This year I am finally entering my third year at Cooper, and it only took me four years to get there. As you might know, I used to go to Kent, but after the second year there I decided to transfer to Cooper. And what I wild ride it has been.
If you know me personally, you may of noticed the change in my attitude about Cooper throughout the two years that I have been here. I started off a little hesitant about the program of the school. Now I'm telling everyone I'm glad I was placed into first year-- five years at this school is not enough time to soak up every bit of knowledge it contains.
With this entry I'll try to comprehensively bring you an update on how my summer's been and how the beginning of the semester's been thus far.
The End of the Year Show came and went. The Foundation Building was full from basement to roof of work form the art, architecture, and engineering students. The set up for the show was more intense than the final week of studio.
Spring semester dealt with issues of landscape and site, marking and measurement, geophysical conditions, community program, and trying to build one fourteen foot model with 28 students.
Fall semester, as I may have mentioned, dealt with the analysis of Santa Maria in Campitelli, by Carlo Rainaldi, and its formal, spatial, and tectonic implications. The church underwent a series of procedural transformations to arrive at the concept of two generic churches co-existing within one cathedral, creating a spatial experience of confused primary axes, a bricolage of Baroque parts... in brief. It changed my entire outlook on analysis and the Baroque movement.
Contrary to popular belief, Cooper Union does like the computer, and does have students who are talented at using digital programs, and in fact, does have classes that teach the tool of the computer in a way that politely treats it as an important part of an architect's set of tools to solve architectural problems. We even now have a 3D printer.
Student council hosted a series of faculty lectures to the student body, to further educate the students on the happenings of our professors and their work outside of teaching.
Last summer I worked at the Architecture Archives at the Cooper Union. I helped document student work. This year my responsibilities were greatly promoted. Along with my roommate and classmate, we...
..found a large collection of drawings during the move out of the old engineering building, into the New Academic Building (by Morphosis). These drawings were stored in dusty piles in the back of someone's desk in the bulkhead of the building. Some of these drawings date back over a hundred years old to some of the original plans for the Foundation Building (more on that soon).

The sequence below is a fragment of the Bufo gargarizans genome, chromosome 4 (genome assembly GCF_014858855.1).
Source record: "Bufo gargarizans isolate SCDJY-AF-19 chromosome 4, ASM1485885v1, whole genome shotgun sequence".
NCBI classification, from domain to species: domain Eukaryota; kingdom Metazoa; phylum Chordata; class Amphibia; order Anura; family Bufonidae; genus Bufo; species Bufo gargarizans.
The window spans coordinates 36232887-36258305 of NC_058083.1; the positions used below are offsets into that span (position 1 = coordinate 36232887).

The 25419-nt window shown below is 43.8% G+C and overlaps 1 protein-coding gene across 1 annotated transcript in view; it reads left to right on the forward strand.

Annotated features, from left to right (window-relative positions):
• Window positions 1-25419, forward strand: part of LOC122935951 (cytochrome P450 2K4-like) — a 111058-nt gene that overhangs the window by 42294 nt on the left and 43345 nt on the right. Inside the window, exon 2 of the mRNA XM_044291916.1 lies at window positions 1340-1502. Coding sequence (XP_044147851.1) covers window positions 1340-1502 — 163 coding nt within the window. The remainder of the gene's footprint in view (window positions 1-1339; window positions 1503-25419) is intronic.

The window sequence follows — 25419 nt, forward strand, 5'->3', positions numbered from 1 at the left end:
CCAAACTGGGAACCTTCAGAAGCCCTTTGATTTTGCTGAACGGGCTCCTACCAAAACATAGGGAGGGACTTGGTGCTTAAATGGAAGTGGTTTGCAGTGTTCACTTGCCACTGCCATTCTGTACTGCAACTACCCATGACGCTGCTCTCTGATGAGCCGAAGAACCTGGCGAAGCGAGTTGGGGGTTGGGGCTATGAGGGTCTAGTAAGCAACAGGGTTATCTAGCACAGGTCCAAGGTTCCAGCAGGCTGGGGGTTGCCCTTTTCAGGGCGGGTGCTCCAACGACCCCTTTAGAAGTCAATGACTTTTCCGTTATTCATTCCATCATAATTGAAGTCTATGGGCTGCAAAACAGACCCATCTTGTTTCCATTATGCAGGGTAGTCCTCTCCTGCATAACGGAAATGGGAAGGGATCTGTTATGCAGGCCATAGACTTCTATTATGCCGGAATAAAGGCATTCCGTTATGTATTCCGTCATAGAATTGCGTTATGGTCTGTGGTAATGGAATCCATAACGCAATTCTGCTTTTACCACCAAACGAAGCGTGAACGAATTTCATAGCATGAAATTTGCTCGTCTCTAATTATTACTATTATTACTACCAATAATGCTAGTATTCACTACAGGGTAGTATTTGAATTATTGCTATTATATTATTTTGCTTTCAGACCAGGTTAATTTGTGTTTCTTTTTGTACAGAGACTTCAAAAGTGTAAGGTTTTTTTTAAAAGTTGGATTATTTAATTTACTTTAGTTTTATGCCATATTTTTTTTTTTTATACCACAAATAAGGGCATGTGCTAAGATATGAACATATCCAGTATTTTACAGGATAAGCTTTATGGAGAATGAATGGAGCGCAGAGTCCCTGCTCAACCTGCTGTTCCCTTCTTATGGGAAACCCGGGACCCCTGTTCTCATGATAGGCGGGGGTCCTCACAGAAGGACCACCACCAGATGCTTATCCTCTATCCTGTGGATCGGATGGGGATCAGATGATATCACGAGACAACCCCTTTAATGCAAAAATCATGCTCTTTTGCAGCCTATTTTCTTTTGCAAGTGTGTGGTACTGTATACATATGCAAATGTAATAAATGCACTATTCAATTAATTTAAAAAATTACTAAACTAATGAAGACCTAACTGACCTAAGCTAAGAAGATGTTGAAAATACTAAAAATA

..got to explore the archives for some original sketches of John Hejduk when he designed the interior renovation for the Foundation Building.
..most importantly, have been working on an enormous project for the 150th year anniversary exhibition for Cooper. Part of this entails weeks and weeks of heavy research into discovering the original plans of the Foundation Building, the 150 year old building that was the first New York skyscraper. At only 5 stories tall, it used the first rolled steel beam, invented by Peter Cooper himself.
We've been creating an intense Rhino file documenting the 150 years of this building's existence, and the successive changes, renovations, additions, and subtractions that have happened to it. You'll most likely see more on this later, but we're almost done with the model, which will lead to drawings and 3D prints for the exhibition's opening, October 23.
I moved and updated my website.
And I made another website after finally scanning all of my photographs from my trip to Spain this last winter. It's here. Also, thanks to Geoff at BLDGBLOG, they got some nice promotion. Twice!.
And now for some new news..
This year my design team includes the Dean, Anthony Vidler, Lyn Rice, Stella Betts, Sam Anderson, and Laila Seewang.
Our studio brief:
"Semester I: Habitats-
During the span of this year, we will be studying architecture in detail. That is, architecture treated as a complete and synthetic design project, in depth and breadth, conceived as a material art. Our investigations will range from detailed analyses of existing or projected buildings to the design of parts and whole of buildings for a range of different purposes, domestic and public.
At intervals during the semesters, and with the help of visiting professors to the studio, the projects will focus on particular aspects of the architectural synthesis, emphasizing context, human desires and spatial arrangements, environmental issues and technological needs, structural logics, and material assemblies.
Each week we will read a short text and meet to discuss its implications for architecture. We will also read long texts and write short critiques that explain your responses to them and propose your own versions."
And in our first week, our first investigation entails an axonometric projection of the house or apartment that we best remember as a child. We're reading about Mike Kelley's 'Educational Complex' and Freud's 'Screen Memories' from 'The Uncanny.' Architecture and psychology. Yes.
I should hopefully be able to keep a better updating schedule for this blog because of the format of this studio. We'll see how that goes.. but until then, enjoy this awfully long entry.